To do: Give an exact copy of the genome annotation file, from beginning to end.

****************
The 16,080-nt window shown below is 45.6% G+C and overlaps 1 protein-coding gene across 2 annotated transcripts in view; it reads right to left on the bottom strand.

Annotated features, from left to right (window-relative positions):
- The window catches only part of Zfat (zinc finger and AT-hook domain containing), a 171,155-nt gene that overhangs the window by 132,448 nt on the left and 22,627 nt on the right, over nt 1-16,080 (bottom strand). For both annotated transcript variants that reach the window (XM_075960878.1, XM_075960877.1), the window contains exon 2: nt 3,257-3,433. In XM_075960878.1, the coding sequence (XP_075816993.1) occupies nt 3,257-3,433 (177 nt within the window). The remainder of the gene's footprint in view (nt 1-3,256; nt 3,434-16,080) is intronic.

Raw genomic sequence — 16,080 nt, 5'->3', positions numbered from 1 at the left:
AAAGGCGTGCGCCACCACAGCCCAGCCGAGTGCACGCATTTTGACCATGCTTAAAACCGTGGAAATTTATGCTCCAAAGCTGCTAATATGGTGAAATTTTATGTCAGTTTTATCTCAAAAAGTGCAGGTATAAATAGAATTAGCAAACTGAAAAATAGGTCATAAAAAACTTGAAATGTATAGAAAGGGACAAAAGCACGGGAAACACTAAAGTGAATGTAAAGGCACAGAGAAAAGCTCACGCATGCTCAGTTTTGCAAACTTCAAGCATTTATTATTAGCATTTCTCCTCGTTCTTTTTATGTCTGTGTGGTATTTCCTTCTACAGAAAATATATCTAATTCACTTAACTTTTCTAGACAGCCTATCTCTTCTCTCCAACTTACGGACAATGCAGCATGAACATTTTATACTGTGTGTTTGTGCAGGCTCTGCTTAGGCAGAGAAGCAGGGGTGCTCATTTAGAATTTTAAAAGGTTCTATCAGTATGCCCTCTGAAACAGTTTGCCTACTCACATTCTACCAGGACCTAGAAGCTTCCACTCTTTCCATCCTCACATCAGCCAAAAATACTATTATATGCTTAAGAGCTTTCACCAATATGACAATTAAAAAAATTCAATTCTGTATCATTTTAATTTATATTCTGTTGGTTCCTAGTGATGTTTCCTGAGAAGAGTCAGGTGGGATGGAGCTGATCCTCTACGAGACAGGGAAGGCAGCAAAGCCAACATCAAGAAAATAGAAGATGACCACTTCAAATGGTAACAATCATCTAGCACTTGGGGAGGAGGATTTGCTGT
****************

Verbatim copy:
The 16,080-nt window shown below is 45.6% G+C and overlaps 1 protein-coding gene across 2 annotated transcripts in view; it reads right to left on the bottom strand.

Annotated features, from left to right (window-relative positions):
- The window catches only part of Zfat (zinc finger and AT-hook domain containing), a 171,155-nt gene that overhangs the window by 132,448 nt on the left and 22,627 nt on the right, over nt 1-16,080 (bottom strand). For both annotated transcript variants that reach the window (XM_075960878.1, XM_075960877.1), the window contains exon 2: nt 3,257-3,433. In XM_075960878.1, the coding sequence (XP_075816993.1) occupies nt 3,257-3,433 (177 nt within the window). The remainder of the gene's footprint in view (nt 1-3,256; nt 3,434-16,080) is intronic.

Raw genomic sequence — 16,080 nt, 5'->3', positions numbered from 1 at the left:
AAAGGCGTGCGCCACCACAGCCCAGCCGAGTGCACGCATTTTGACCATGCTTAAAACCGTGGAAATTTATGCTCCAAAGCTGCTAATATGGTGAAATTTTATGTCAGTTTTATCTCAAAAAGTGCAGGTATAAATAGAATTAGCAAACTGAAAAATAGGTCATAAAAAACTTGAAATGTATAGAAAGGGACAAAAGCACGGGAAACACTAAAGTGAATGTAAAGGCACAGAGAAAAGCTCACGCATGCTCAGTTTTGCAAACTTCAAGCATTTATTATTAGCATTTCTCCTCGTTCTTTTTATGTCTGTGTGGTATTTCCTTCTACAGAAAATATATCTAATTCACTTAACTTTTCTAGACAGCCTATCTCTTCTCTCCAACTTACGGACAATGCAGCATGAACATTTTATACTGTGTGTTTGTGCAGGCTCTGCTTAGGCAGAGAAGCAGGGGTGCTCATTTAGAATTTTAAAAGGTTCTATCAGTATGCCCTCTGAAACAGTTTGCCTACTCACATTCTACCAGGACCTAGAAGCTTCCACTCTTTCCATCCTCACATCAGCCAAAAATACTATTATATGCTTAAGAGCTTTCACCAATATGACAATTAAAAAAATTCAATTCTGTATCATTTTAATTTATATTCTGTTGGTTCCTAGTGATGTTTCCTGAGAAGAGTCAGGTGGGATGGAGCTGATCCTCTACGAGACAGGGAAGGCAGCAAAGCCAACATCAAGAAAATAGAAGATGACCACTTCAAATGGTAACAATCATCTAGCACTTGGGGAGGAGGATTTGCTGT